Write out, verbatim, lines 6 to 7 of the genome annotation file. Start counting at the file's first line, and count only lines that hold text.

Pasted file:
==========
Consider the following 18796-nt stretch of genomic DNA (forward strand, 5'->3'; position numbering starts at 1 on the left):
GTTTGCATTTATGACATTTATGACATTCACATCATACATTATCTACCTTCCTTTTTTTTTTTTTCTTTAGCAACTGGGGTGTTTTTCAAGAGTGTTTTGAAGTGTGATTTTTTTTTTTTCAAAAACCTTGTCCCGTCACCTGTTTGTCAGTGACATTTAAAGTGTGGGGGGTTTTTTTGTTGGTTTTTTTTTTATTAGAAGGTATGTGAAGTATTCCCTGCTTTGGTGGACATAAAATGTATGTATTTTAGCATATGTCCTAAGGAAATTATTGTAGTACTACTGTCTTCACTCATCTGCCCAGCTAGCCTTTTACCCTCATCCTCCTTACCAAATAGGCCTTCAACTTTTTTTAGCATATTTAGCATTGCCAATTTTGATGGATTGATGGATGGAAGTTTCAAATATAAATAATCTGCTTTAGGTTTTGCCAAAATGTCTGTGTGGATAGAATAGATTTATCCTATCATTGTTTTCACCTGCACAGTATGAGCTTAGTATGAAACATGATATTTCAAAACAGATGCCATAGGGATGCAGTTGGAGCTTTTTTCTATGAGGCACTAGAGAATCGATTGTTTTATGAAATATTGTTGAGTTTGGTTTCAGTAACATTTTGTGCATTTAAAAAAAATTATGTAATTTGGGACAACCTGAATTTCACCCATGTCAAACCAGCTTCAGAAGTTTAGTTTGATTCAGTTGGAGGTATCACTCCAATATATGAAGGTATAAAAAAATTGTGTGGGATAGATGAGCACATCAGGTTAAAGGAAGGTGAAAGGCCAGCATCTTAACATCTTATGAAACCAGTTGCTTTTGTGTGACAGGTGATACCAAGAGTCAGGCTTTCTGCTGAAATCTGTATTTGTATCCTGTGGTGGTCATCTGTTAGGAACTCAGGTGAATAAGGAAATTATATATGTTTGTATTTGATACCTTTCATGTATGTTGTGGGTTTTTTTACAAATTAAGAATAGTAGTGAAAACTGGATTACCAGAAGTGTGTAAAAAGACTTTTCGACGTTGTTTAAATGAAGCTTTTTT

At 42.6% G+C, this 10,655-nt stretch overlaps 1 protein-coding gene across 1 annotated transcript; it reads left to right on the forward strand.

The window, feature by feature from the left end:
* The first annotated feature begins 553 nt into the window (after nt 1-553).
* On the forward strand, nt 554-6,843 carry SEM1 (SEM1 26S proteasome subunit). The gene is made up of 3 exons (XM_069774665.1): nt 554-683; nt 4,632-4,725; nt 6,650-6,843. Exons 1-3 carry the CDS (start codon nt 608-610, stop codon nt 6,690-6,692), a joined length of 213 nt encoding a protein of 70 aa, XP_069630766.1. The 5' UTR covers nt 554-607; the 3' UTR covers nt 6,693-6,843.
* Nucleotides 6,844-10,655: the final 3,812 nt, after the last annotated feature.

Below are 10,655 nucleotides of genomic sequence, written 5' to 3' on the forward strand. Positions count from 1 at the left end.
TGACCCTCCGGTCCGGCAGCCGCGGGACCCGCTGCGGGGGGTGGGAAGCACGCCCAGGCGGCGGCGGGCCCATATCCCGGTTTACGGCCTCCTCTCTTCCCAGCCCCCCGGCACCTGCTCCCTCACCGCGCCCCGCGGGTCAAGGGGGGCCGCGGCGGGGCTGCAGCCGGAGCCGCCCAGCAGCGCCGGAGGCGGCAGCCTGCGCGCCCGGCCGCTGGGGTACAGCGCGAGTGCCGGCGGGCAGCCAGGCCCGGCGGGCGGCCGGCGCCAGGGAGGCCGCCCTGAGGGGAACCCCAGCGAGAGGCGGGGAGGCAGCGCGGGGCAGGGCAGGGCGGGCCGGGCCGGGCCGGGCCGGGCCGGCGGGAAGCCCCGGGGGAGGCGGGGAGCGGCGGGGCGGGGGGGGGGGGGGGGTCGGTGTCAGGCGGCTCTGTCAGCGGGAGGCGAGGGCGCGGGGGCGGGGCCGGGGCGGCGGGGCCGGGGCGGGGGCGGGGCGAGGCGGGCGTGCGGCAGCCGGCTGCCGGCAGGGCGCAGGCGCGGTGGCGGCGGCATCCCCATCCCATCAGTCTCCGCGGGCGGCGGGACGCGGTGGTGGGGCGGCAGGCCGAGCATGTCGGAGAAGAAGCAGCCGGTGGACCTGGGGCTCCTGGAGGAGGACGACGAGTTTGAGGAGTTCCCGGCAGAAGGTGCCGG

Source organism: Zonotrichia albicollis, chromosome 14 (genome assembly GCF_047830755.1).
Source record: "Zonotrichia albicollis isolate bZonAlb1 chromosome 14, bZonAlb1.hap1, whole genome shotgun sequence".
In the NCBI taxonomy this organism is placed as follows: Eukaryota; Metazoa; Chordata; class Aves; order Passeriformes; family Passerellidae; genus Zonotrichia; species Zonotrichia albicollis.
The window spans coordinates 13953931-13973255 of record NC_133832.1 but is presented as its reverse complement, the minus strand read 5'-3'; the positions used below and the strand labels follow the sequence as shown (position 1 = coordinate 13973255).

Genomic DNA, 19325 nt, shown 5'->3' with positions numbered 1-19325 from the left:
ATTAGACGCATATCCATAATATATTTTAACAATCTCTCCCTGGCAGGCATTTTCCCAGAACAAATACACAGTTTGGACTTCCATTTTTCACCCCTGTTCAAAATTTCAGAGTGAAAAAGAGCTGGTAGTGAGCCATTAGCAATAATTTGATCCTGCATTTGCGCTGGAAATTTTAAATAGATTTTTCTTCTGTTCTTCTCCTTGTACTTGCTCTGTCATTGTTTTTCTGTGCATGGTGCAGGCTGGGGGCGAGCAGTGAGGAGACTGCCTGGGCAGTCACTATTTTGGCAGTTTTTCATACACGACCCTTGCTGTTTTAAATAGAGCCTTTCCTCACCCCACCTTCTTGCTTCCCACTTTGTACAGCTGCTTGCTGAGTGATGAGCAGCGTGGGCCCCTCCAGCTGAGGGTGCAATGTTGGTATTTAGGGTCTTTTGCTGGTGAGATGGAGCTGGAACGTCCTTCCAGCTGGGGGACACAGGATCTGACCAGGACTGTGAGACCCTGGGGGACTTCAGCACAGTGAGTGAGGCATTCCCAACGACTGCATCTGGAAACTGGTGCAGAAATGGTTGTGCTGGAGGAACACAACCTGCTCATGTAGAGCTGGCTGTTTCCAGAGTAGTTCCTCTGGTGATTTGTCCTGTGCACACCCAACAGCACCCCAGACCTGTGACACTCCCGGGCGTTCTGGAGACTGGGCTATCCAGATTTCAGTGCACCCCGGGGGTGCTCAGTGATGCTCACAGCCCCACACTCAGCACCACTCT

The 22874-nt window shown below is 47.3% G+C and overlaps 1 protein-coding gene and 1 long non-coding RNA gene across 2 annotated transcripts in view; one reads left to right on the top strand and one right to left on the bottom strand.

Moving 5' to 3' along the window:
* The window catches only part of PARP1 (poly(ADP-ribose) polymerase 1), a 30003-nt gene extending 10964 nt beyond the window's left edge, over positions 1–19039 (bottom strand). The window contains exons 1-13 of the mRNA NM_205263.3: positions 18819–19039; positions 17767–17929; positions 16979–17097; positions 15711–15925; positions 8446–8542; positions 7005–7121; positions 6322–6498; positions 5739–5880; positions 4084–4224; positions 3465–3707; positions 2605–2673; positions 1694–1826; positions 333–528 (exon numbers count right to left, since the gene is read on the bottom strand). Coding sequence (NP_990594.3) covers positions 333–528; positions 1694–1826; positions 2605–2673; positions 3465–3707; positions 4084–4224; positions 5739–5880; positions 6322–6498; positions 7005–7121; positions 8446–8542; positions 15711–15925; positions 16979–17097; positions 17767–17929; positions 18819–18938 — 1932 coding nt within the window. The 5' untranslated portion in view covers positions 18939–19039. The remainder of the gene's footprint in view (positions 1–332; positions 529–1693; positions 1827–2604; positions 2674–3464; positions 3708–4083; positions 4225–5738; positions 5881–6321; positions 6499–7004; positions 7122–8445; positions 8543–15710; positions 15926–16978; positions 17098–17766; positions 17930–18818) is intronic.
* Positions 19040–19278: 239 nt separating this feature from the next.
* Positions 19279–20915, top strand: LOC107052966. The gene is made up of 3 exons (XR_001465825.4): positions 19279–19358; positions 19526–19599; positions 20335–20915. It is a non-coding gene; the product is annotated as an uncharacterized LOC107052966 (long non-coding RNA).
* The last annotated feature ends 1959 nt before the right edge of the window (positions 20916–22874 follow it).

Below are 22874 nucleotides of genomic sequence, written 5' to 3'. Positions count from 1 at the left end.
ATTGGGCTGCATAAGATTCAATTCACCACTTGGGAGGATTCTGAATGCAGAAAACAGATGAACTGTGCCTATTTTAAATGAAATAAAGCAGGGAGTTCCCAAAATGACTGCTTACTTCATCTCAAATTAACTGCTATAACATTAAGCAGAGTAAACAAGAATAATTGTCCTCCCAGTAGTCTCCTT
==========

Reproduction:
* On the forward strand, nt 554-6,843 carry SEM1 (SEM1 26S proteasome subunit). The gene is made up of 3 exons (XM_069774665.1): nt 554-683; nt 4,632-4,725; nt 6,650-6,843. Exons 1-3 carry the CDS (start codon nt 608-610, stop codon nt 6,690-6,692), a joined length of 213 nt encoding a protein of 70 aa, XP_069630766.1. The 5' UTR covers nt 554-607; the 3' UTR covers nt 6,693-6,843.
* Nucleotides 6,844-10,655: the final 3,812 nt, after the last annotated feature.